"That's my job. More people need to know how to get healthy and to get enough confidence in themselves to take their health into their own hands."

Reid says he is no stranger to feeling ill. In his mid-20s, while he was working as a civil engineer, he suffered from daily headaches, bulging discs and sciatica.

"My body was literally falling apart, and I was scared," he remembers.

It was only after Reid began chiropractic treatment that he regained his health. That's when he decided to return to college to become a chiropractor - and later a nutrition expert.

"I get a general sense in the people I deal with - and being there myself in my mid-20s - that there is a lot of fear out there about the chronic disease like cancer, diabetes and heart disease. My frustration is that our health as Americans is not improving - it's actually getting worse as time goes on."

Patients who are interested in regaining health sometimes come to Reid for nutritional consultations.

"There are so many questions out there," he says. " For example, 'What can I do to possibly prevent getting cancer?' Well, from everything that I've been reading, cancer is largely associated with nutritional deficiencies.

"Weight is also a huge issue in our society. People aren't getting thinner. Obesity has gone through the roof, even in children, which is a sad statement about what we're doing. If we were doing the right things would our health be the way it is today? Obviously something is wrong, but no one is really addressing it."

The body requires nutrition to survive, Reid explains. If people eat a large amount of processed food, they not only gain weight, but they are literally starving their bodies.

"So they're getting calories, but they're not getting nutrition," Reis says. "They are not getting the vitamins and nutrients they need to survive, and therefore their bodies are in a constant state of hunger.

"Everything you put in your mouth is your choice. If you truly want to be healthy, you can make better choices. It's a matter of education."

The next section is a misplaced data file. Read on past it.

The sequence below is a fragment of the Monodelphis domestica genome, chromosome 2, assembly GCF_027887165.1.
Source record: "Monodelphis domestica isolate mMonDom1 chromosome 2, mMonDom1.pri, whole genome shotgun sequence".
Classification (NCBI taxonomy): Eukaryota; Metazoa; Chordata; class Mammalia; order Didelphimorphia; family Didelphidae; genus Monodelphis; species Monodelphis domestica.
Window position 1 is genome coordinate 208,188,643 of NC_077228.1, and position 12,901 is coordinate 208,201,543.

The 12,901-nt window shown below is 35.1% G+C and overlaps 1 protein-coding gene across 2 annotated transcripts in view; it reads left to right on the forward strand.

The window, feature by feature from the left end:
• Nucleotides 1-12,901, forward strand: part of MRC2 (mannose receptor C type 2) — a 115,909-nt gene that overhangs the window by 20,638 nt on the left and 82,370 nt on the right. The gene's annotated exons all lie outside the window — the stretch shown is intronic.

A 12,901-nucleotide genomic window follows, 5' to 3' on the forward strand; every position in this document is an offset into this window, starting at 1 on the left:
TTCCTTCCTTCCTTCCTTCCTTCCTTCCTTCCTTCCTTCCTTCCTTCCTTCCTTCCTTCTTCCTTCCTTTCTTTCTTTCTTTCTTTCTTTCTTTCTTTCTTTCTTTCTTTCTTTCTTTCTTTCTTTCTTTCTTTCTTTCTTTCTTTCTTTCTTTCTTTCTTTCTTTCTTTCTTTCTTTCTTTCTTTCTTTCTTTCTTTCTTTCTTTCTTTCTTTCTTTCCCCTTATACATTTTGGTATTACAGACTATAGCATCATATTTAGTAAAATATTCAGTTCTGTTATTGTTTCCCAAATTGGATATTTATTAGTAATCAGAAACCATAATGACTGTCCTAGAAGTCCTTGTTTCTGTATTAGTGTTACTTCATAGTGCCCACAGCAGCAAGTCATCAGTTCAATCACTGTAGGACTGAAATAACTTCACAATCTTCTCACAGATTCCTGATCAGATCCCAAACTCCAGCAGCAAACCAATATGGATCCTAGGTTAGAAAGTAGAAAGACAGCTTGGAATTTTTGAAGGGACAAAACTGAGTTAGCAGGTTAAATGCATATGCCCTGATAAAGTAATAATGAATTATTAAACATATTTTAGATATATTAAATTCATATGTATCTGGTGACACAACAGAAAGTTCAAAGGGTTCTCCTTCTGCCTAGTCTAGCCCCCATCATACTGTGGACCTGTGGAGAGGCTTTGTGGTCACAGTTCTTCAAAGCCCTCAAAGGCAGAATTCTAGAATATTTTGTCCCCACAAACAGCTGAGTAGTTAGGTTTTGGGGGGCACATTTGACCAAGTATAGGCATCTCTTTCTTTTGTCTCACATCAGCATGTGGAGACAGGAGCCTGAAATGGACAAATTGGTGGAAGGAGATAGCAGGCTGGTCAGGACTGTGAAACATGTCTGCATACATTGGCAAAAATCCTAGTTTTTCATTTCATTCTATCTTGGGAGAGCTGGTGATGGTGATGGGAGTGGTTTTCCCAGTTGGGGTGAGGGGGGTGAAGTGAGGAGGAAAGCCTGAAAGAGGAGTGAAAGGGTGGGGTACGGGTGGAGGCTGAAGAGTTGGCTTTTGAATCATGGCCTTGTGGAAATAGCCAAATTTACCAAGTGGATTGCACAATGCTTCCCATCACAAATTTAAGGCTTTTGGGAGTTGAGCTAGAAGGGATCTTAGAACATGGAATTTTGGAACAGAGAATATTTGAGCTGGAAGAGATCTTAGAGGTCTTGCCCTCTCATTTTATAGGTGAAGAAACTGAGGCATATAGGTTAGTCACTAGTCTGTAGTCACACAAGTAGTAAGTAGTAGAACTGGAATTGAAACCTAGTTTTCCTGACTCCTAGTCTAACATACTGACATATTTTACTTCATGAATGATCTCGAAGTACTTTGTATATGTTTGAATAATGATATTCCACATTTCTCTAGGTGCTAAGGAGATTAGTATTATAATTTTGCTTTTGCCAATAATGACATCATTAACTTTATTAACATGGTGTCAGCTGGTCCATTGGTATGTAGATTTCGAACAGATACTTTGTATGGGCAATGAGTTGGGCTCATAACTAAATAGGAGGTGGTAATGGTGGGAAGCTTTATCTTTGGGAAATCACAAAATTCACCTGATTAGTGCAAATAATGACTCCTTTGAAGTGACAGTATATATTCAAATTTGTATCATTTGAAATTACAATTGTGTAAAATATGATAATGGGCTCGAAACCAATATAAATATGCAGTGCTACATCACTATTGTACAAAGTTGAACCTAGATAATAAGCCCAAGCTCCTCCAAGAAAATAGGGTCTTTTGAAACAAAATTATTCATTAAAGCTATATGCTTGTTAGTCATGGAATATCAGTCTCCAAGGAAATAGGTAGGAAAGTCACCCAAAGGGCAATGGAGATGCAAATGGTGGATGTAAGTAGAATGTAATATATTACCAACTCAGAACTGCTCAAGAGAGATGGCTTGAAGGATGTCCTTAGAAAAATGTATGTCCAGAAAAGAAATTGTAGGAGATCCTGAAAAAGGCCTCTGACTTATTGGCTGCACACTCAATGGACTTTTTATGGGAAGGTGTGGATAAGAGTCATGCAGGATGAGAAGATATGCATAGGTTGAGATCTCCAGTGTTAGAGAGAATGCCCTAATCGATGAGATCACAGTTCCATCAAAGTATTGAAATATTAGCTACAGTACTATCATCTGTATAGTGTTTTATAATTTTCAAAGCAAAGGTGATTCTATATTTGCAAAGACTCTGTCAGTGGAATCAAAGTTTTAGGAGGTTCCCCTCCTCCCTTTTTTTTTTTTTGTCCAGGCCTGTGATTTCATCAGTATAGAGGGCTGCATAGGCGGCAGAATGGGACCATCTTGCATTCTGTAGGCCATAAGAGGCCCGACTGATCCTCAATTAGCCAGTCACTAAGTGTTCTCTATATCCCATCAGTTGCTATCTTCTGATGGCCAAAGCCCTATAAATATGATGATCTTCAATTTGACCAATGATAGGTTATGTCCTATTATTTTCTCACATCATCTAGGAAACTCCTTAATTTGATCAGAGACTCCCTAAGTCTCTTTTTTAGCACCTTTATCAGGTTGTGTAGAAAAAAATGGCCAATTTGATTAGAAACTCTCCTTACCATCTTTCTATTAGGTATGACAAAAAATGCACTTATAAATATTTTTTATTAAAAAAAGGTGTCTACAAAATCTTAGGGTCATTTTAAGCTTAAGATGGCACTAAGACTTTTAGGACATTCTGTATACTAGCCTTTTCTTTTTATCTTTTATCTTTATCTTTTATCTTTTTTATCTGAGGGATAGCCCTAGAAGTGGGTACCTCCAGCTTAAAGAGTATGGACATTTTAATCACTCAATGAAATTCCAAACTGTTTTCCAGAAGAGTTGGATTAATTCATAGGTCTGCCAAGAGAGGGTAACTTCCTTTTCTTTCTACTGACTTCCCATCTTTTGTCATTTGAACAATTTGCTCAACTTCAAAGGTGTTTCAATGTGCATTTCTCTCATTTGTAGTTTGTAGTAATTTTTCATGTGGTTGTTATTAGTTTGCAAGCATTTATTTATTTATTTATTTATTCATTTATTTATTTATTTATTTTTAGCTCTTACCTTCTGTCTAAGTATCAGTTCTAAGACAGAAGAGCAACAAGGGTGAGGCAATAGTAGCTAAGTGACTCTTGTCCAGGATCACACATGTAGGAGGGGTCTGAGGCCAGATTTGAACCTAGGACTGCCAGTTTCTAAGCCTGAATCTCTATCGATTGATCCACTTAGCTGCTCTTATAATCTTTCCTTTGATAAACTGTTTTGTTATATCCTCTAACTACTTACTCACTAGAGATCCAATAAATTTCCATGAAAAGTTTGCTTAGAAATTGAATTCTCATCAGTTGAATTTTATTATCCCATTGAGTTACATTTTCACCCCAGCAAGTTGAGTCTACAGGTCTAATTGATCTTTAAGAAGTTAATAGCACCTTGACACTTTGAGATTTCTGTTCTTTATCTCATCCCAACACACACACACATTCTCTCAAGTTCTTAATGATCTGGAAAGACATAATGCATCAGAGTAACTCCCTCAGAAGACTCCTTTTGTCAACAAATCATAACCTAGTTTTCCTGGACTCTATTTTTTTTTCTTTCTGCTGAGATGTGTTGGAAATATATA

At 6-foot-5, Reid describes himself as "Fit, not thin" and challenges his own patients to stand as straight as he does - which will also benefit their health.

Gaining good health involves knowing the right information and applying it, Reid says.

"What I tell my patients is, 'This is not rocket science.' My job is to get people the right information, if they are willing to hear it.

"We Americans are (nutritionally) deficient. End of story," Reid concludes.

"And it's showing up in the status of our health." 



Want more info?

For more information on vitamins and what they can do for you, check out www.supplementinfo.org or Reid's Web site www.ReidFamilyWellness.com



Drink of choice

Glance around the bottled water aisle at the grocery store and chances are you'll find shelves filled with sports drinks in all colors and flavors. They look cool, and some even taste great, but do you really need them?

According to Dr. Chris Reid, chiropractor and diplomate of the American Clinical Board of Nutrition, the average exerciser probably doesn't require a sports drink for rehydration. Water is sufficient for their workouts, along with a proper diet.

However, if you are a serious athlete and your workout lasts more than 60 minutes, sports drinks probably couldn't hurt. For high-intensity, hot-climate or long-duration workouts, choose one that contains some carbohydrates and some sodium chloride.

The carbohydrate helps maintain training intensity because it is the primary energy used during exercise. Sodium chloride is necessary because it helps to stimulate water intake and retention as well as carbohydrate uptake.

Because even average exercisers sometimes just get tired of drinking water, using a simple electrolyte powder is fine. Try carrying a powder that can be added to your own water bottle.

If you are an average exerciser who is totally baffled by all the choices, try Ultima Replenisher Electrolyte Powder or Emergen-C Adult Multivitamin Powder. More active athletes might try LIV Organic Sports Drink. 


Story published Friday, January 9, 2009 ( Volume 4, Number 1 )